I put together a plan to carry the company forward, and Paul Barkley, the owner at Nova token, agreed to go along with that plan, and part of that plan was for Paul to stay on board as the CTO. He was the brains behind the Nova token platform.
What you see today, all of the tools and services were built by the Nova token platform. We kept the Game Credits because that’s an iconic brand since 2014. It has a good reputation.
What is e-Sports for Game Credits?
Game Credits has always focused on e-Sports, and when we inherited game credits early this year, we inherited that focus on e-sports as well.
The tools that we have are e-sports, permanent organizer. That’s certainly something that we want to have competitive games make use of. With our rewards portal, we’re going to be working with the e-Sports industry, and I can’t get into too much detail on what that is just yet, but I can let you know that we’re working with e-Sports professionals.
We’re talking with e-Sports teams to introduce NFTs to the e-Sports industry because that’s going to be a big gaming piece. You’re going to see many of our plans to embrace the e-Sports industry and educate e-Sports professionals and fans on what blockchain is, what NFTs are, and what endgame item ownership is going into 2021.
Game Credits in terms of volume.
For a long time, Game Credits have been listed on top currency exchanges, like Bittrex and BitBay. On a good day, GAME can do well over $1 to $2 million of real volume. And that’s something I want to point out.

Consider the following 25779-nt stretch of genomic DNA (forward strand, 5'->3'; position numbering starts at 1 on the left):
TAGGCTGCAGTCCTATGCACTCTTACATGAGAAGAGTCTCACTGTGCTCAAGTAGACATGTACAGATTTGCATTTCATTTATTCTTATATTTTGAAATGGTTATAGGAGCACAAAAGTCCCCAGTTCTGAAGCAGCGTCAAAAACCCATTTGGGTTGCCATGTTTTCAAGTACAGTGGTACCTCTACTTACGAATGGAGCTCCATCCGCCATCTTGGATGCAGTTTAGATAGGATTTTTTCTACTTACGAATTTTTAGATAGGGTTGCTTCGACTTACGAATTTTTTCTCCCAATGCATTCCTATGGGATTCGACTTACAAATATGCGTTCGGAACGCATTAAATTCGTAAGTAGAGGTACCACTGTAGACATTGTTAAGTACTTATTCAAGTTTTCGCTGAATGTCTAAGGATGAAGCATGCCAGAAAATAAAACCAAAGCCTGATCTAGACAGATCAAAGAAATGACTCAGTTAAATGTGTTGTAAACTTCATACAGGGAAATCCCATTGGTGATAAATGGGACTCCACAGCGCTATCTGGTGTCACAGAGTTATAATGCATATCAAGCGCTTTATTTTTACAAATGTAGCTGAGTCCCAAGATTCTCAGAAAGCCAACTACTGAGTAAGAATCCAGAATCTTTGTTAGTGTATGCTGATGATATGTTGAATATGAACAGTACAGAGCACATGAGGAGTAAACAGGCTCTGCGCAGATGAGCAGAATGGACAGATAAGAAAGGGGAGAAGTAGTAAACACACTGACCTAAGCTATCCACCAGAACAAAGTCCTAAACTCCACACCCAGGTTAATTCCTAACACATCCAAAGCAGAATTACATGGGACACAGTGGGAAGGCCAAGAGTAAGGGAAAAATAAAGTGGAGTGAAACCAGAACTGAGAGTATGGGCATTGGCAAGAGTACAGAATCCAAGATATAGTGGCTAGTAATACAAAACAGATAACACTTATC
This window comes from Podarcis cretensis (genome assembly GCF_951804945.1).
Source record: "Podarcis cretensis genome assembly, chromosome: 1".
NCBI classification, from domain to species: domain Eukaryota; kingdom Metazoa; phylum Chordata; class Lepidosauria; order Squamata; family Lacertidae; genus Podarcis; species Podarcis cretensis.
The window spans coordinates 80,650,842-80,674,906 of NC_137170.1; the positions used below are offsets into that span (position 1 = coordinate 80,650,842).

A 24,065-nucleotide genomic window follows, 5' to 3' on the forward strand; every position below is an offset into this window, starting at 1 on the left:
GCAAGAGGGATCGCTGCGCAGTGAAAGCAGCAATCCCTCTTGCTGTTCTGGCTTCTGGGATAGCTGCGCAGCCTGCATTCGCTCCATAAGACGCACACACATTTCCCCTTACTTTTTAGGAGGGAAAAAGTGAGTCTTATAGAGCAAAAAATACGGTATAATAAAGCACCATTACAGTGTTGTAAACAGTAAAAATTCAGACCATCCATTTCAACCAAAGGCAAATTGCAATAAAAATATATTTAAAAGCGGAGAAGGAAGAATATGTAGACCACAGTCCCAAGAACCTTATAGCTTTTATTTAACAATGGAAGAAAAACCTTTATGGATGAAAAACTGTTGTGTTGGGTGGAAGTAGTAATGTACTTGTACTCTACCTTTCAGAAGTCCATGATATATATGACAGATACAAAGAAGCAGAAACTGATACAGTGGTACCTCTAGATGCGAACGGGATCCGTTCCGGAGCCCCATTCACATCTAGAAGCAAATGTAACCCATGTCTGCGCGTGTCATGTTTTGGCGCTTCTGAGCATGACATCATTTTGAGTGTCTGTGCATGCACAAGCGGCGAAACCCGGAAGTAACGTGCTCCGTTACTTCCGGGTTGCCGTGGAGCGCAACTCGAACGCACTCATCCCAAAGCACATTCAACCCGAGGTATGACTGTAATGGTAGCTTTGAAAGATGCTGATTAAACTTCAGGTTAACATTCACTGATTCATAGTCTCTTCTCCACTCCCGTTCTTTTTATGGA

One of the false metrics is market cap because of all of the manipulation. The volume is quite often manipulated, and because we’ve been on exchanges for four or five, six years now, that’s given us time to build up the liquidity. So that it’s actual real honest, market-making, it’s not contrived, it’s not false. So while we would love to be at $10 million a day, and we’re working towards that, we are happy that we do have real volume there.
How many people work for Game Credits?
20 of the 30 people are full time. And those other ten people they may put in 10 hours a week may put in 50 hours a week. We have much flexibility there as we’re building up the team being remote. And the one thing that this allows us to do is it’s low cost, obviously because we’re not paying for a central location. And we’re also very flexible and lightweight. We can adapt to changes in the industry very quickly because we don’t have some of those intangibles in play.
About the Nova Blitz, a real-time, digital card game with “mostly positive” reviews on Steam.
We built Nova Blitz several years ago. It’s worth mentioning some of the histories here because it will give the listeners an idea of the craftsmanship, the strategy, the game theory, and the mechanics that we put into the game.